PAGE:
Inevitably industries celebrate the past. What will the news media celebrate in 2050? If they are not celebrating a dramatic turnaround in confidence, our nation itself will not have much to celebrate. We need curious citizens served by balanced journalism; without it, our constitutional guarantee of free speech will be principally used to protect the outrageous.

 

Climate Change Denial by Al Sikes

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Denial can be encapsulating—totally so. It, not infrequently, is an emotion that takes over our brain and sometimes destructively. The hard right of the Republican Party is in denial on the subject of climate change. Those who populate that branch regard scientific findings as polemics from the Democratic National Committee. To put it another way, “if Democrats are for it I am against it”—almost regardless of what the “it” is. Democrats often suffer from the same myopia.

I lack the necessary background knowledge to delve deep into the science behind the various and sometimes conflicting claims about the trajectory of our climate. While I have read quite a few articles and essays on the subject, I never pose as an authority.

I am probably more of an authority on the dynamics of people and groups who convert a narrow set of facts into political causes—they are never wrong. To admit being even a little bit in doubt seems tantamount to heresy with punishment to soon follow. Many climate change activists are absolutists. The problem with absolutism is that it fights science—inquiry is no longer needed.

But, to me climate change is personal. Are we insuring the future for our children, grandchildren and their progeny? Are we leaving the earth better off than we found it? Are we meeting our obligation to be better stewards?

Some of my hard-nose friends will say I have gone soft and perhaps that is right. I know that the weather at any given point is a consequence of colliding patterns. Chaos Theory examples often start with the weather.

A study just published in Geology by Michael Toomey of the United States Geological details a survey of sediment cores collected off the coast of Florida. The study suggests that “hurricanes which struck Florida during a cool period 12,000 years ago were more powerful than those during a subsequent time of warming.” This finding is contrary to the oft-stated (and if you state it often enough it becomes fact) conventional wisdom that warming translates into more powerful hurricanes.

But then I come back to the question of insuring the future, after all, many more scientists believe climate change is affected by our carbon emissions than not.  We buy insurance to protect ourselves from all sorts of unpredictable possibilities. The patterns in my life suggest I will not need automobile insurance this year, but I have it. When I was young, I would buy term life insurance even though mortality tables said I was very unlikely to die in the covered period. In fact, caution is probably our most conservative impulse.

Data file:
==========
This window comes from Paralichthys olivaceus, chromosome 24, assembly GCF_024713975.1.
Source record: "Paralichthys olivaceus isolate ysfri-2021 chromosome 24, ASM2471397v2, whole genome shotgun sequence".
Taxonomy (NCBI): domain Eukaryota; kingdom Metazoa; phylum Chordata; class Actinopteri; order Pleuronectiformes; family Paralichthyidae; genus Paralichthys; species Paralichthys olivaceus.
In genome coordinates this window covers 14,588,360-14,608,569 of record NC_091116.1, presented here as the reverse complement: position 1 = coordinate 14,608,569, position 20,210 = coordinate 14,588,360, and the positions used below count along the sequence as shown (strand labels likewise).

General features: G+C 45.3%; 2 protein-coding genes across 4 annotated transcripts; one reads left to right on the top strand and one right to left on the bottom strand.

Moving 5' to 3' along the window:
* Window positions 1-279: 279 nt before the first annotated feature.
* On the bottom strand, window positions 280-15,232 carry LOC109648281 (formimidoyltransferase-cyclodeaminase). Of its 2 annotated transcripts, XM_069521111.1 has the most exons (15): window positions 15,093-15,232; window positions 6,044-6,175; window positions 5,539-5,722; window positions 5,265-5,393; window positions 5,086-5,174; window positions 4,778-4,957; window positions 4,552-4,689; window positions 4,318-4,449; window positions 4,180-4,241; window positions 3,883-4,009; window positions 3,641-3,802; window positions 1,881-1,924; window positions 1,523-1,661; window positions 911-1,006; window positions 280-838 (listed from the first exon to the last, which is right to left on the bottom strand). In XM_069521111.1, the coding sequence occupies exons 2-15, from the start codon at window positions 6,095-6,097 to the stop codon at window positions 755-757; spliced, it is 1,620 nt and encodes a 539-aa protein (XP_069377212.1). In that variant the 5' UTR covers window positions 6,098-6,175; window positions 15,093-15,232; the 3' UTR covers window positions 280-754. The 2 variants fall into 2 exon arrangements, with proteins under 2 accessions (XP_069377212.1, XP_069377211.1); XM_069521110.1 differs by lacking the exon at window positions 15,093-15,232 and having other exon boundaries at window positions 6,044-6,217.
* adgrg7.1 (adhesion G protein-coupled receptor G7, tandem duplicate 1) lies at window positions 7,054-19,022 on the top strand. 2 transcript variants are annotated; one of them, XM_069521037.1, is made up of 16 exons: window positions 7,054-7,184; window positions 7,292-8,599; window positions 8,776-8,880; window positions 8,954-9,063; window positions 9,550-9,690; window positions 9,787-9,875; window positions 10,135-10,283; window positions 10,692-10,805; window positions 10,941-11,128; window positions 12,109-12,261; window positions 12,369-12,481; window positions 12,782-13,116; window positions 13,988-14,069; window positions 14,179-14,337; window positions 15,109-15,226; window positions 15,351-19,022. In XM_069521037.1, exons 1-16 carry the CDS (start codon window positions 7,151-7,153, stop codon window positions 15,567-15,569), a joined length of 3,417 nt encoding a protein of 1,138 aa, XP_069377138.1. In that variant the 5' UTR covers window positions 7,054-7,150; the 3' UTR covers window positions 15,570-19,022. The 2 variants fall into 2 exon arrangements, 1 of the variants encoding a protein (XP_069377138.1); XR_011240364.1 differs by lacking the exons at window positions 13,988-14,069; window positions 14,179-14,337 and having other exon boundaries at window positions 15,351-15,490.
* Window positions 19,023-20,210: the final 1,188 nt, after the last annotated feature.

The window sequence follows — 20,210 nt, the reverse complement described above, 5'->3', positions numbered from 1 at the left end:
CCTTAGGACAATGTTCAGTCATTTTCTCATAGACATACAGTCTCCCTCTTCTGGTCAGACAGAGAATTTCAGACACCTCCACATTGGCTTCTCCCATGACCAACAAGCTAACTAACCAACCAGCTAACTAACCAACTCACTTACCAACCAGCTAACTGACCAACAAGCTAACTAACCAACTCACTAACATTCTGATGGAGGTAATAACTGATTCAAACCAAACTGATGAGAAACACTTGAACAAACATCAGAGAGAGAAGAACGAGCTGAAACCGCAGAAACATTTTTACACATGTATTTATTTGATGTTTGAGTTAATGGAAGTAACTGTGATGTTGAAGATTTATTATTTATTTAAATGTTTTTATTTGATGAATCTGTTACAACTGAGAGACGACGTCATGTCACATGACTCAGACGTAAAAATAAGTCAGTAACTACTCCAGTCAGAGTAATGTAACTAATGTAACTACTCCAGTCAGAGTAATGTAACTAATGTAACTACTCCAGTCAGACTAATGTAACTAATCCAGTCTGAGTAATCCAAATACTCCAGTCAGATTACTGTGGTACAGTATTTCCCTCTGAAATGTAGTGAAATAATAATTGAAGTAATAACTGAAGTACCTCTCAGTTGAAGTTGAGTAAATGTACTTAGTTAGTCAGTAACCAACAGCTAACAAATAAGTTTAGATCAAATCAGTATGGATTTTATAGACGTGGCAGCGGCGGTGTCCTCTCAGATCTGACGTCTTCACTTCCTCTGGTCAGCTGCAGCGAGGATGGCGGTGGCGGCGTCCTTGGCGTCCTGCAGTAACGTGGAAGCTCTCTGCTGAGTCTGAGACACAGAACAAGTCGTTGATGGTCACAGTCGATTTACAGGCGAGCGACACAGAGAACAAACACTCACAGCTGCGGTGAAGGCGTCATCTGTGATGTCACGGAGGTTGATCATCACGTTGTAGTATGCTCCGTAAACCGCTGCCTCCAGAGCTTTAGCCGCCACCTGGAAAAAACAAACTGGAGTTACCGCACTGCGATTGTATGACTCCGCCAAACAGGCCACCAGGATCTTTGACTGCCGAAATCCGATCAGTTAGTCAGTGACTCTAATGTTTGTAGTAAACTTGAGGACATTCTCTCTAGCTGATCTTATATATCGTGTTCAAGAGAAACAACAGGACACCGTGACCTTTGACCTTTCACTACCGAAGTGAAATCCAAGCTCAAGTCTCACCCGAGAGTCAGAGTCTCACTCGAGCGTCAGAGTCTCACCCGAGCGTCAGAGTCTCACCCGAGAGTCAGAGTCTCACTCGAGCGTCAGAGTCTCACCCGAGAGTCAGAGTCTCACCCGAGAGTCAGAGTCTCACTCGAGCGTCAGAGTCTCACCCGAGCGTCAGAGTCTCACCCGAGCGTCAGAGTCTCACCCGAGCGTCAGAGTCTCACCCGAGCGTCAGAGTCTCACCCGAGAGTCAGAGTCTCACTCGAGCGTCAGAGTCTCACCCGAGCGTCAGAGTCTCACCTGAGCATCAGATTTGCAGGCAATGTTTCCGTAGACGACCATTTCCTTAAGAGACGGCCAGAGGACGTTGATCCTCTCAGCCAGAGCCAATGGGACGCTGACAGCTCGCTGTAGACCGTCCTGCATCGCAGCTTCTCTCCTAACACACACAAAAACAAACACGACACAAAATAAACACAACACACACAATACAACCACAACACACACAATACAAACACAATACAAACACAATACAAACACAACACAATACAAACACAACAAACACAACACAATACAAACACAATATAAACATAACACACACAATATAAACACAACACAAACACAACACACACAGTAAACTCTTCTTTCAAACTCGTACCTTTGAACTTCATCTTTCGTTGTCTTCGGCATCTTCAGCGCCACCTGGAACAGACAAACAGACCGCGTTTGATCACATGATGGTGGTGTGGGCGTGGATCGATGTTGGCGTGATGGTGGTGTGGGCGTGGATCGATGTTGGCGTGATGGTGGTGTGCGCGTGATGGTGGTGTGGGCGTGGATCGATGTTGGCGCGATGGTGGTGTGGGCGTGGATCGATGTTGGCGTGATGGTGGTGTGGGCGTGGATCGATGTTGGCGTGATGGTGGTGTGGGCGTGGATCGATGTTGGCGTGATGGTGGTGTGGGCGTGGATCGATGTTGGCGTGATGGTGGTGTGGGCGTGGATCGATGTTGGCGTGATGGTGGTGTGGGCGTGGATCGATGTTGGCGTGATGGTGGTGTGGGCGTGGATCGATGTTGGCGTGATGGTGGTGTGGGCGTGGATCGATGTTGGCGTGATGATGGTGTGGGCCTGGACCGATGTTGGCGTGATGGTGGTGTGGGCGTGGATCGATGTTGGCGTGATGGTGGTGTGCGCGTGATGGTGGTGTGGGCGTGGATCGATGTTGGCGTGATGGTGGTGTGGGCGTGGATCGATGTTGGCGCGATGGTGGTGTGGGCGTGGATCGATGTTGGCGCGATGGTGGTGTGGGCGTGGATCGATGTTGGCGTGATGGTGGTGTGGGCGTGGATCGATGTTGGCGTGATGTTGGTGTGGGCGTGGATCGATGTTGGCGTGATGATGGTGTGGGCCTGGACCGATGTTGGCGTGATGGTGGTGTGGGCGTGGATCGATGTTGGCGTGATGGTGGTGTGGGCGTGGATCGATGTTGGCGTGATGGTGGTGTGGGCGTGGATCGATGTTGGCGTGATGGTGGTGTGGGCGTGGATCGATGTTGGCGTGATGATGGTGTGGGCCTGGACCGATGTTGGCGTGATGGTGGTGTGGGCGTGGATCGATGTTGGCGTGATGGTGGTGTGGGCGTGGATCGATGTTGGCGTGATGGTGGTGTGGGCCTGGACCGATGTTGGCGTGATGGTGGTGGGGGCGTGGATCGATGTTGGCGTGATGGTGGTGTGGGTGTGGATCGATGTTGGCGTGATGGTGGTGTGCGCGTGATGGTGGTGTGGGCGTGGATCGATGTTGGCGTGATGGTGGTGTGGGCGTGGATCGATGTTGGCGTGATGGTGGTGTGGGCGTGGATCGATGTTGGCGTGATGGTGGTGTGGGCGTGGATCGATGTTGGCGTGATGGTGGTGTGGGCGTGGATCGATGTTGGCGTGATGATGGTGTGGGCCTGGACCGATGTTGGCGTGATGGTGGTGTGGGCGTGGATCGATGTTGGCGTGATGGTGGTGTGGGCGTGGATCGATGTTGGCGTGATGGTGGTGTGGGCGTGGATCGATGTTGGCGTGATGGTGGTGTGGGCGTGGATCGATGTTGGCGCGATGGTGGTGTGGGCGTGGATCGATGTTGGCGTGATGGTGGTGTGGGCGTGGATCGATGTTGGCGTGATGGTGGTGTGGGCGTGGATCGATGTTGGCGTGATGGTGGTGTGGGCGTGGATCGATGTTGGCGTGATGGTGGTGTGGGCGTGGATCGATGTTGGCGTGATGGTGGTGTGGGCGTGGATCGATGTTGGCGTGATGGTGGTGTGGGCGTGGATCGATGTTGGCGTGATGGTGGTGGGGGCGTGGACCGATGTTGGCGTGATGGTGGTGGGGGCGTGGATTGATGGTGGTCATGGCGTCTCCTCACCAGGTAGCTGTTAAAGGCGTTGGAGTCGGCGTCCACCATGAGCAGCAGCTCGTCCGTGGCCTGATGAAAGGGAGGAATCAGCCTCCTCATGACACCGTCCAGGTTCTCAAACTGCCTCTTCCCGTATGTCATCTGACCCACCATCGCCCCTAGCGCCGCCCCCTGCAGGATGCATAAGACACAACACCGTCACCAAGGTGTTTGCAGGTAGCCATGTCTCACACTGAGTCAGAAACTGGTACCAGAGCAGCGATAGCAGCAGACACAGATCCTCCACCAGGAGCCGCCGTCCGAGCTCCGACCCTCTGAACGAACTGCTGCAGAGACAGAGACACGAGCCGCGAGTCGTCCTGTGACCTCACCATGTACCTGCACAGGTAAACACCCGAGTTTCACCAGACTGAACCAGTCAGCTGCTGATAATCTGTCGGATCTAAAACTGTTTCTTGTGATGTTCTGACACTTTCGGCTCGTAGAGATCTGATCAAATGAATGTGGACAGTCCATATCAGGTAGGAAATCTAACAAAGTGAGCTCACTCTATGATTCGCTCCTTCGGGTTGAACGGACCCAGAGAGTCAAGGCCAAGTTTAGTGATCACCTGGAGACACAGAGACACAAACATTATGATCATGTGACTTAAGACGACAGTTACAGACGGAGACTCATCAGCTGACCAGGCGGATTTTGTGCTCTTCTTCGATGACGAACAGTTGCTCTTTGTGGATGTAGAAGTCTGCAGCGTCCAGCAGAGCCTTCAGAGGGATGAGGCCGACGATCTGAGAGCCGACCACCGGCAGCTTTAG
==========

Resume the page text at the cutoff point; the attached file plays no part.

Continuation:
So, what kind of insurance premium should we pay as it is clear that engineering a more rapid transition away from carbon-based fuels will carry a large price tag? In the world of insurance, there are actually “catastrophists” who specialize in the mathematical modeling of extreme risks. In our political system, we ultimately decide how much economic disruption we will bear—what insurance price we are willing to pay and how it might be mitigated.

The question does not give way to easy political solutions. Predictions, regardless of how skillfully modeled, are still predictions. Plus, we know that America alone cannot fix anything—the result, complexity squared.

And when there is an honest debate about alternatives, we find that the use of alternative fuels is riven by what else, environmental considerations. Environmentalists fight coal generation under any circumstances but also the nuclear generation which offers the most scalable carbon-fighting alternative.

Ultimately we must do what we are no longer good at doing. We need an honest debate, not overwrought polemics. We need to debate, not just weather change but insurance policies. In short, what environmental and economic policies will fulfill our obligation to protect the future? Or, are we prepared to go uninsured?

Blaise Pascal, the French philosopher, and mathematician argued that a rational person should live as though God exists and seek to believe in God. He said if God does not actually exist, such a person will have only a finite loss, whereas they stand to receive infinite gains and avoid infinite losses if they bet on God and are right. Seems to me taking rational steps to lessen our real or even theoretical effects on the weather is a sound wager.

Virginia Election

“Virginia has told us to end the divisiveness, that we will not condone hatred and bigotry,” Northam said. “It’s going to take a doctor to heal our differences. And I’m here to tell you; the doctor is in!”